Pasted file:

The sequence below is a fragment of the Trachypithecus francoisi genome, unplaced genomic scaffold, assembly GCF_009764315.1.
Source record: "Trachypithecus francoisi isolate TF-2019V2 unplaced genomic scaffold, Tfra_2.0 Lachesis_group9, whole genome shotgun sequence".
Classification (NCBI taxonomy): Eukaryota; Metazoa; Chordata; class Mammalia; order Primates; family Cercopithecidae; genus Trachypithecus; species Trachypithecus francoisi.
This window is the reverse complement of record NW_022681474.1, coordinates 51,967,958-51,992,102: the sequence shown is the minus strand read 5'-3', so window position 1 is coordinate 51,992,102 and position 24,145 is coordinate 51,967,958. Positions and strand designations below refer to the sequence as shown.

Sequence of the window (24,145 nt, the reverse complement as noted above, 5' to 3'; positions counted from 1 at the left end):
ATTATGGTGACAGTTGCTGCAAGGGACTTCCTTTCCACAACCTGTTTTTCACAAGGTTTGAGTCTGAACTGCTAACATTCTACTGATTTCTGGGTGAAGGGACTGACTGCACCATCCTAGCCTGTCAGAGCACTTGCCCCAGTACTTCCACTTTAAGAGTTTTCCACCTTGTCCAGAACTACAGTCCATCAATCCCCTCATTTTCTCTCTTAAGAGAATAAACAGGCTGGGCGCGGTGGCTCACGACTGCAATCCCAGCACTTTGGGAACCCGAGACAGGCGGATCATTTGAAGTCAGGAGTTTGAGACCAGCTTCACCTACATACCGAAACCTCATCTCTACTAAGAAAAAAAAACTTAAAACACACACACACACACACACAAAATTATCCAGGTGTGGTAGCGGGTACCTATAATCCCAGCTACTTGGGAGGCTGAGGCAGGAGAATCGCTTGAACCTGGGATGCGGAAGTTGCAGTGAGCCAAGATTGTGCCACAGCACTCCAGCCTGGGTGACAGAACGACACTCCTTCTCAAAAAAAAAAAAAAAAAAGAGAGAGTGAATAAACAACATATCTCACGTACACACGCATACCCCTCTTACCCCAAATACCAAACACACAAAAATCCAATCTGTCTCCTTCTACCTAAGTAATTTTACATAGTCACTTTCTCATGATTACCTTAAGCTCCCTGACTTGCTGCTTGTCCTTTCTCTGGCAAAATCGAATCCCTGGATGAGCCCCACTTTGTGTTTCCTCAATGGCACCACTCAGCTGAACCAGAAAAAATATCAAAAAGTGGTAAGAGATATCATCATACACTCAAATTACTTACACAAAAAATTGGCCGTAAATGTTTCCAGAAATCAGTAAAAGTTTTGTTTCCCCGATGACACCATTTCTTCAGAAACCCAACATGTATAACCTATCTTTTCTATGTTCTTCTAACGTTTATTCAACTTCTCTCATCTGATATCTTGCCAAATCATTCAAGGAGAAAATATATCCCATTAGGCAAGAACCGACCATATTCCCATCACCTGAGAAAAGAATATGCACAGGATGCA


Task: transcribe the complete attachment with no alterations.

The sequence below is a fragment of the Trachypithecus francoisi genome, unplaced genomic scaffold, assembly GCF_009764315.1.
Source record: "Trachypithecus francoisi isolate TF-2019V2 unplaced genomic scaffold, Tfra_2.0 Lachesis_group9, whole genome shotgun sequence".
Classification (NCBI taxonomy): Eukaryota; Metazoa; Chordata; class Mammalia; order Primates; family Cercopithecidae; genus Trachypithecus; species Trachypithecus francoisi.
This window is the reverse complement of record NW_022681474.1, coordinates 51,967,958-51,992,102: the sequence shown is the minus strand read 5'-3', so window position 1 is coordinate 51,992,102 and position 24,145 is coordinate 51,967,958. Positions and strand designations below refer to the sequence as shown.

Sequence of the window (24,145 nt, the reverse complement as noted above, 5' to 3'; positions counted from 1 at the left end):
ATTATGGTGACAGTTGCTGCAAGGGACTTCCTTTCCACAACCTGTTTTTCACAAGGTTTGAGTCTGAACTGCTAACATTCTACTGATTTCTGGGTGAAGGGACTGACTGCACCATCCTAGCCTGTCAGAGCACTTGCCCCAGTACTTCCACTTTAAGAGTTTTCCACCTTGTCCAGAACTACAGTCCATCAATCCCCTCATTTTCTCTCTTAAGAGAATAAACAGGCTGGGCGCGGTGGCTCACGACTGCAATCCCAGCACTTTGGGAACCCGAGACAGGCGGATCATTTGAAGTCAGGAGTTTGAGACCAGCTTCACCTACATACCGAAACCTCATCTCTACTAAGAAAAAAAAACTTAAAACACACACACACACACACACAAAATTATCCAGGTGTGGTAGCGGGTACCTATAATCCCAGCTACTTGGGAGGCTGAGGCAGGAGAATCGCTTGAACCTGGGATGCGGAAGTTGCAGTGAGCCAAGATTGTGCCACAGCACTCCAGCCTGGGTGACAGAACGACACTCCTTCTCAAAAAAAAAAAAAAAAAAGAGAGAGTGAATAAACAACATATCTCACGTACACACGCATACCCCTCTTACCCCAAATACCAAACACACAAAAATCCAATCTGTCTCCTTCTACCTAAGTAATTTTACATAGTCACTTTCTCATGATTACCTTAAGCTCCCTGACTTGCTGCTTGTCCTTTCTCTGGCAAAATCGAATCCCTGGATGAGCCCCACTTTGTGTTTCCTCAATGGCACCACTCAGCTGAACCAGAAAAAATATCAAAAAGTGGTAAGAGATATCATCATACACTCAAATTACTTACACAAAAAATTGGCCGTAAATGTTTCCAGAAATCAGTAAAAGTTTTGTTTCCCCGATGACACCATTTCTTCAGAAACCCAACATGTATAACCTATCTTTTCTATGTTCTTCTAACGTTTATTCAACTTCTCTCATCTGATATCTTGCCAAATCATTCAAGGAGAAAATATATCCCATTAGGCAAGAACCGACCATATTCCCATCACCTGAGAAAAGAATATGCACAGGATGCA